FINDINGS from a ten-year study of clergy well-being are being offered to help recently ordained priests around the country. The booklet has been described as “wise” and “well-researched” by the Archbishops of Canterbury and York.
The initiative is based on findings from the first phase of the Living Ministry project, which seeks to ensure that the clergy flourish. The findings are being incorporated into a booklet, How Clergy Thrive, sponsored by the Clergy Support Trust. It summarises research into the spiritual, relational, physical, and mental — as well as material — well-being of clergy and ordinands.
The study identified six principles that contributed to the well-being of ordained ministers, including handling expectations, recognising times of vulnerability, healthy boundaries, and the importance of affirmation. It is also aimed at helping personal reflection and encouraging conversations in dioceses about the Covenant for Clergy Care and Wellbeing, launched this year after overwhelming backing by the General Synod (News, 21 February, 29 July).
The Living Ministry programme examined the well-being and flourishing of clergy ordained in 2006, 2011, and 2015, as well as people who entered training in 2016. Its director, Dr Liz Graveling, who compiled the booklet, said: “Supporting the well-being of our lay and ordained ministers is a shared responsibility for all of us in the Church of England.
“We hope How Clergy Thrive, along with the accompanying resources we are making available online, will be used by clergy, diocesan teams and theological education institutions for reflection and discussion.
“The Living Ministry programme started before the pandemic, and has already reported on its first two phases of work. Given the pressures and challenges faced by clergy, alongside the rest of the population, as a result of Covid-19, its insights are needed now more than ever before.”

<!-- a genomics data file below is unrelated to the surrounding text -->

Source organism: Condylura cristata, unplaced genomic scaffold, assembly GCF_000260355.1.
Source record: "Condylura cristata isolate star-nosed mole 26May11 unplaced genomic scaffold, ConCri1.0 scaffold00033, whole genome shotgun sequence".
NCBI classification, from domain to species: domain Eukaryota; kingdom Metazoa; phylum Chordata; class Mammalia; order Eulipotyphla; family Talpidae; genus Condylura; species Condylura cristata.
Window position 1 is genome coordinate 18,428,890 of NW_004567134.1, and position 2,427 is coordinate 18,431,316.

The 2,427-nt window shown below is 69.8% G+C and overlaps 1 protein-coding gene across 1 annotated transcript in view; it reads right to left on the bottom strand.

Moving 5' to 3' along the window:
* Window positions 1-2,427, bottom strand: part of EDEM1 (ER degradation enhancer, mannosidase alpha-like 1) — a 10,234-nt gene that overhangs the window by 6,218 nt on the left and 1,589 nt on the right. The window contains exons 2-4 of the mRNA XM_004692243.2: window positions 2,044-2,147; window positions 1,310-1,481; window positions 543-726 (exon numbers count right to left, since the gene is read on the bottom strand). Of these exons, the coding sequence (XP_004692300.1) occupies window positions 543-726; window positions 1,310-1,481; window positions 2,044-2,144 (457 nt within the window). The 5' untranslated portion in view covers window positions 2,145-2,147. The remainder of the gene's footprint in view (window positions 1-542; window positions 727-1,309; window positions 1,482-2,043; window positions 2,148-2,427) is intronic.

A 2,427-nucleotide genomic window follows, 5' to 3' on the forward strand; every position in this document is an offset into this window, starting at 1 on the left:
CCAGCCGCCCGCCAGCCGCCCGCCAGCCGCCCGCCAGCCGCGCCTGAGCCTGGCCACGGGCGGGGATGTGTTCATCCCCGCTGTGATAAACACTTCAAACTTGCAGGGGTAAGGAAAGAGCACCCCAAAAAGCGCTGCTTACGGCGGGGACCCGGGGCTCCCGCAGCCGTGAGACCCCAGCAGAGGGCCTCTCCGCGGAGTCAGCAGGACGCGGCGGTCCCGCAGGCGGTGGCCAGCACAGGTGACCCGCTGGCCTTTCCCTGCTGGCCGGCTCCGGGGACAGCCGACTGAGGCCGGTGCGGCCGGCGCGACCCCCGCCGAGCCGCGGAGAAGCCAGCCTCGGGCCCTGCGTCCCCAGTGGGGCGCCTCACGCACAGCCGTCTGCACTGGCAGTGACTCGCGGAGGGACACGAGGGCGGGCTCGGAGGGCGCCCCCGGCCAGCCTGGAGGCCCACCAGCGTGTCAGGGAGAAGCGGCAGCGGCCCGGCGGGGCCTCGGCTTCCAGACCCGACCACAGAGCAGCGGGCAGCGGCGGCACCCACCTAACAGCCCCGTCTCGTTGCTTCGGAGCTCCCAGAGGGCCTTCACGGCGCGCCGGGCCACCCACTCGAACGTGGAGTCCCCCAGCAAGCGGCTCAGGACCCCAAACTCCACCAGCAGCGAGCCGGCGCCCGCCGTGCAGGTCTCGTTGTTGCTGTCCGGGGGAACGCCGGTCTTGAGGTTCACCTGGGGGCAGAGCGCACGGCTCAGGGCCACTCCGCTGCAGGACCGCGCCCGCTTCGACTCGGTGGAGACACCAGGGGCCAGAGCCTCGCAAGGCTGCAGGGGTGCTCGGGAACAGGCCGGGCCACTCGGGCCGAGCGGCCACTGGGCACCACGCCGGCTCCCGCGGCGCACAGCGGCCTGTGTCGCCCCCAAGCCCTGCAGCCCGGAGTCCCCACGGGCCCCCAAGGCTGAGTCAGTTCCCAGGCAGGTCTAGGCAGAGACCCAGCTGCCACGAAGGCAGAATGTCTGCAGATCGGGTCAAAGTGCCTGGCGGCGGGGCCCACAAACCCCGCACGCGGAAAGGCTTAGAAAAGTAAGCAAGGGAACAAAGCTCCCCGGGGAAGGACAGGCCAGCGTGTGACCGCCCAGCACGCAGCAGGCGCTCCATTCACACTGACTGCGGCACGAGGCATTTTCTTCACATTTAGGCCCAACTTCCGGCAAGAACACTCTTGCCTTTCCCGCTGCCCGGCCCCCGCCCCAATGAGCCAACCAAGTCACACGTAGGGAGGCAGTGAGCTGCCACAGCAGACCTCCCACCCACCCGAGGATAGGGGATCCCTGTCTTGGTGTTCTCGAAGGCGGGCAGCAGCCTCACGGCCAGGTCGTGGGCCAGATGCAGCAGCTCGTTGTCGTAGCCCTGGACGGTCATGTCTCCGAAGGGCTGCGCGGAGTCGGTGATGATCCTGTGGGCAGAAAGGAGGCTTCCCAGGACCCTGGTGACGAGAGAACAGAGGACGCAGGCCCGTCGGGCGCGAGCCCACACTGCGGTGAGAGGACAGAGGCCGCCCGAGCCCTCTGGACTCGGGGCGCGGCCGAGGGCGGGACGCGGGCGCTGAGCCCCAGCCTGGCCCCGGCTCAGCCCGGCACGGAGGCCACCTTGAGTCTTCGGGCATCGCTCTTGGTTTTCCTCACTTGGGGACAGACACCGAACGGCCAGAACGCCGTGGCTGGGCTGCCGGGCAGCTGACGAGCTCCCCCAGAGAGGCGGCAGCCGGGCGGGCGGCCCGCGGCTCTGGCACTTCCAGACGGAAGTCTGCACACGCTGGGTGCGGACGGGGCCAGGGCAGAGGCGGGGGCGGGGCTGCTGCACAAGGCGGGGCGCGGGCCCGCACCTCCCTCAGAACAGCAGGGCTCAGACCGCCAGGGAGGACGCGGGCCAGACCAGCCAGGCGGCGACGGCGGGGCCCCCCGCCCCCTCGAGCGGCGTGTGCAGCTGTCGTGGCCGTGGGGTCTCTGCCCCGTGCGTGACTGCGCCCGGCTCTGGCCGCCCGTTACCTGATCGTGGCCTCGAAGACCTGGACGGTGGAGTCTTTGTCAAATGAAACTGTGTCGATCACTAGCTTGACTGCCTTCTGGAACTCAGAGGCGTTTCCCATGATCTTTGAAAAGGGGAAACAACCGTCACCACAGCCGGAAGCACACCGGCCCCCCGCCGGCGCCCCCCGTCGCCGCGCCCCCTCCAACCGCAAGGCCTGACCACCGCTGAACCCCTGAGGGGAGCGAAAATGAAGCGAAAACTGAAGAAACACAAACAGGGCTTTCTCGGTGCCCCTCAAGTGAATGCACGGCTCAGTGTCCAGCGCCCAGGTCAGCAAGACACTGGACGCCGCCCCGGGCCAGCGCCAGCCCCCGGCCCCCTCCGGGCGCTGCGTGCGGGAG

Writing in the Church Times, the two Archbishops address the long-term demands of ministering in the pandemic: “We cannot sprint indefinitely, or be like the Duracell bunny, bouncing along with an empty smile on its face while others topple over. That’s not resilience.” They commend the remedies suggested by Dr Graveling.
Copies of the booklet are being distributed to assistant curates and their training incumbents, and also rural and area deans, Synod members, senior clergy, theological education institutions, and diocesan officers with a concern for clergy well-being.
Canon Simon Butler, who chairs the Clergy Support Trust trustees and chaired the working group that drew up the Covenant for Clergy Care and Wellbeing, said: “I hope How Clergy Thrive will equip all with responsibility in the field of clergy well-being to understand what is emerging from the Living Ministry project, and what we can do together to promote the health and well-being of our ministers.”
How Clergy Thrive: Insights from living ministry by Dr Liz Graveling £2.99 (Church Times Bookshop £2.69) is available from 30 October, but pre-orders are being taken. Or it can be downloaded for free from churchofengland.org/living-ministry. Do Nothing to Change Your Life: Discovering what happens when you stop by Stephen Cottrell (second edition) is £7.99 (£7.19).